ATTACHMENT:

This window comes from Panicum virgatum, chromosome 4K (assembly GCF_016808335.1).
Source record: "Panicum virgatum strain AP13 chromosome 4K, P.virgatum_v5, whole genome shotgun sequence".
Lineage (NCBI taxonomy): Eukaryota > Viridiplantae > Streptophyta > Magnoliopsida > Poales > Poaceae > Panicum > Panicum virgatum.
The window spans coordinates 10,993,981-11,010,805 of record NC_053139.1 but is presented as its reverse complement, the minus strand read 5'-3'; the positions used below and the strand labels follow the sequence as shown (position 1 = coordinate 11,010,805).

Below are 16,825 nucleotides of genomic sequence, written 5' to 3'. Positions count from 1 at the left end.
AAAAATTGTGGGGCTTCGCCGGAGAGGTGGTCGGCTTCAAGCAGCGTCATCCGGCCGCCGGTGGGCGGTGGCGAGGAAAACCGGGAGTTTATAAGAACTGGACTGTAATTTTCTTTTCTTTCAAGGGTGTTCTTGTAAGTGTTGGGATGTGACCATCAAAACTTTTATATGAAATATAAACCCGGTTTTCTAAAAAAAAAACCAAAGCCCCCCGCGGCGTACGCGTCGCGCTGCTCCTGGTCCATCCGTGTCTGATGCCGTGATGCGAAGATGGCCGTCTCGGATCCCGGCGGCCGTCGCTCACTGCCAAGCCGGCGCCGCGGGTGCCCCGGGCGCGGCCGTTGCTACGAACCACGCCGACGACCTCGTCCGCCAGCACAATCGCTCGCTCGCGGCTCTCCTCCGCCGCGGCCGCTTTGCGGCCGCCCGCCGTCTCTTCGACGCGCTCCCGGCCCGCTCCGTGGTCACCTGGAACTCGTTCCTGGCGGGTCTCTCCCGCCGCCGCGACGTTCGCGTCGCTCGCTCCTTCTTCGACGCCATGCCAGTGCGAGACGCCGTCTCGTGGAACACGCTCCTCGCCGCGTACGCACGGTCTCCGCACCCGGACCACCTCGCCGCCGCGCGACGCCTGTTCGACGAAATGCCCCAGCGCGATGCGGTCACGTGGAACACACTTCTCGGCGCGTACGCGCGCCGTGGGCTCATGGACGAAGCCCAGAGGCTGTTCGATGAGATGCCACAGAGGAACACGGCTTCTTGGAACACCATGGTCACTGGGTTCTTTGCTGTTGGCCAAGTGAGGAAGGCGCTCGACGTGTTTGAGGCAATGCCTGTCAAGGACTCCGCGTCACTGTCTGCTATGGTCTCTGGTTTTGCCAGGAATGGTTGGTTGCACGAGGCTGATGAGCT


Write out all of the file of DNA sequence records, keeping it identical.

This window comes from Panicum virgatum, chromosome 4K (assembly GCF_016808335.1).
Source record: "Panicum virgatum strain AP13 chromosome 4K, P.virgatum_v5, whole genome shotgun sequence".
Lineage (NCBI taxonomy): Eukaryota > Viridiplantae > Streptophyta > Magnoliopsida > Poales > Poaceae > Panicum > Panicum virgatum.
The window spans coordinates 10,993,981-11,010,805 of record NC_053139.1 but is presented as its reverse complement, the minus strand read 5'-3'; the positions used below and the strand labels follow the sequence as shown (position 1 = coordinate 11,010,805).

Below are 16,825 nucleotides of genomic sequence, written 5' to 3'. Positions count from 1 at the left end.
AAAAATTGTGGGGCTTCGCCGGAGAGGTGGTCGGCTTCAAGCAGCGTCATCCGGCCGCCGGTGGGCGGTGGCGAGGAAAACCGGGAGTTTATAAGAACTGGACTGTAATTTTCTTTTCTTTCAAGGGTGTTCTTGTAAGTGTTGGGATGTGACCATCAAAACTTTTATATGAAATATAAACCCGGTTTTCTAAAAAAAAAACCAAAGCCCCCCGCGGCGTACGCGTCGCGCTGCTCCTGGTCCATCCGTGTCTGATGCCGTGATGCGAAGATGGCCGTCTCGGATCCCGGCGGCCGTCGCTCACTGCCAAGCCGGCGCCGCGGGTGCCCCGGGCGCGGCCGTTGCTACGAACCACGCCGACGACCTCGTCCGCCAGCACAATCGCTCGCTCGCGGCTCTCCTCCGCCGCGGCCGCTTTGCGGCCGCCCGCCGTCTCTTCGACGCGCTCCCGGCCCGCTCCGTGGTCACCTGGAACTCGTTCCTGGCGGGTCTCTCCCGCCGCCGCGACGTTCGCGTCGCTCGCTCCTTCTTCGACGCCATGCCAGTGCGAGACGCCGTCTCGTGGAACACGCTCCTCGCCGCGTACGCACGGTCTCCGCACCCGGACCACCTCGCCGCCGCGCGACGCCTGTTCGACGAAATGCCCCAGCGCGATGCGGTCACGTGGAACACACTTCTCGGCGCGTACGCGCGCCGTGGGCTCATGGACGAAGCCCAGAGGCTGTTCGATGAGATGCCACAGAGGAACACGGCTTCTTGGAACACCATGGTCACTGGGTTCTTTGCTGTTGGCCAAGTGAGGAAGGCGCTCGACGTGTTTGAGGCAATGCCTGTCAAGGACTCCGCGTCACTGTCTGCTATGGTCTCTGGTTTTGCCAGGAATGGTTGGTTGCACGAGGCTGATGAGCT